Anyone Who Wonders How Obama’s Speech Will Cut It With Working-Class Whites Out There Is Just Sandbagging Him

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Yesterday I was in a food line at the Israel Policy Forum event when an older guy heard me and Nation managing editor Roane Carey praising Obama’s speech. He shook his head. "I thought it was a great speech too. But I wonder if it is going to help him or hurt him. I think it could hurt him."

I have heard this line all over the media too, people hedging their bets, wondering how the speech is going to cut with the working-class and middle-class white voters out there.

These doubters make my hinder tired (as oldtimers used to say in Minnesota). Don’t project your doubts onto working class white people! If you don’t like Obama’s speech, say so yourself. If you don’t want to be pulled forward into an America that doesn’t care so much about racial and tribal divisions, fine, don’t be pulled forward. But don’t put it off on other people. I felt like the guy in line was an older Jewish guy who is a little afraid of Obama because of Israel, because of Ocean Hill-Brownsville. O.K., dude, own it.

My epiphany here owes something to Mike Huckabee. I love Huckabee, despite everything people say about the Christian right, and this morning on MSNBC, Huckabee spoke the simple truth when he said that Obama gave a great speech–and so what if Obama has some fiery friends:

As easy as it is for those of us who are white to look [at Rev. Wright calling the U.S. the U.S.-K.K.K.] and say,
"That’s a terrible statement," I grew up in a very segregated South,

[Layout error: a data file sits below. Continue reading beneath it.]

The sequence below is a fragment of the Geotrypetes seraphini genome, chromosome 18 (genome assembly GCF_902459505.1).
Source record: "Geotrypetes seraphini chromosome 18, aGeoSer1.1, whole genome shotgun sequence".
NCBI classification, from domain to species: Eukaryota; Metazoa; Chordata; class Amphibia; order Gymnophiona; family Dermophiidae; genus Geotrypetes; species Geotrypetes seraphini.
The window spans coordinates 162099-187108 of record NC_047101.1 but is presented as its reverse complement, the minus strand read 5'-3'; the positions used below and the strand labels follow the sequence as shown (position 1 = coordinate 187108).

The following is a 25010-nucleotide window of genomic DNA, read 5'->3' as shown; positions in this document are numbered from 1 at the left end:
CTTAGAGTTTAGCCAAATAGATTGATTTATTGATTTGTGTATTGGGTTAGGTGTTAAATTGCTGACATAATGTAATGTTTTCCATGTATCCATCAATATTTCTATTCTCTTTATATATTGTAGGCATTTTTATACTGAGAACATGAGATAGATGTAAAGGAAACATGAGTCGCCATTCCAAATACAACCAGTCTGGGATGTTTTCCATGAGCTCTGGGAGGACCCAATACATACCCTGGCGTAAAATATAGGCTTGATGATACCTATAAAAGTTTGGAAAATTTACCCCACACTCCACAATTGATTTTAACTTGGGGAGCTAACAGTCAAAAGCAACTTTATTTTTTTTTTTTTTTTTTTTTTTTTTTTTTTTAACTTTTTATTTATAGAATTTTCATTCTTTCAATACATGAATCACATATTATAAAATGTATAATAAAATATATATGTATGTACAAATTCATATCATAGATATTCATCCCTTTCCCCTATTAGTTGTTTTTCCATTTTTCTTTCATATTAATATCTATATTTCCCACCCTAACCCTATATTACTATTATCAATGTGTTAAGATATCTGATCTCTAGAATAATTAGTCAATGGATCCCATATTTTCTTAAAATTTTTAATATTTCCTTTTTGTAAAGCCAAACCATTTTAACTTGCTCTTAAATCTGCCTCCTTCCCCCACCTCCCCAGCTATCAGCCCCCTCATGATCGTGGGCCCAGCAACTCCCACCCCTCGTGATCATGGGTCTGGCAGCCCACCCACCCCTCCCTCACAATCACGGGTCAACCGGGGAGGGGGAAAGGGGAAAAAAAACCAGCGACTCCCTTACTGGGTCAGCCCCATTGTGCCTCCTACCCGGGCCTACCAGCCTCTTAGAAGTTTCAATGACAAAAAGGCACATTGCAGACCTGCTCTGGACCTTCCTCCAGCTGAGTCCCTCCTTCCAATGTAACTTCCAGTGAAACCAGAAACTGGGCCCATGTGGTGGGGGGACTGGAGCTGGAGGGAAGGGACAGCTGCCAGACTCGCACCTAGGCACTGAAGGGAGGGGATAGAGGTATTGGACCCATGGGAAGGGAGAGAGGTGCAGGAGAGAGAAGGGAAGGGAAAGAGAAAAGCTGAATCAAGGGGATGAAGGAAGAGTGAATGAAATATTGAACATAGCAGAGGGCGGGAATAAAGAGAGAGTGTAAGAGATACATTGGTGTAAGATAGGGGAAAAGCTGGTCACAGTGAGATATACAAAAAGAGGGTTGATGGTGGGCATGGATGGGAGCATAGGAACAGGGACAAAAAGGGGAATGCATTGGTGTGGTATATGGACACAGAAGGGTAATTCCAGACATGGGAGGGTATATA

and I think that you have to cut some slack. And I’m going to be
probably the only conservative in America who’s going to say something
like this, but I’m just telling you: We’ve got to cut some slack to
people who grew up being called names, being told, "You have to sit in
the balcony when you go to the movie. You have to go to the back door
to go into the restaurant. And you can’t sit out there with everyone
else. There’s a separate waiting room in the doctor’s office. Here’s
where you sit on the bus." And you know what? Sometimes people do have
a chip on their shoulder and resentment. And you have to just say, I
probably would too. I probably would too. In fact, I may have had a
more, more of a chip on my shoulder had it been me.

Eloquent guy, Huckabee. And don’t you see: he has responded to Obama’s leadership by adjusting his own thinking.

Turns out the most important step in getting past deep emotional currents of grievance in political life is to acknowledge the justice of those feelings…. To which I’d add: Let’s us in the U.S. memorialize the Nakba.

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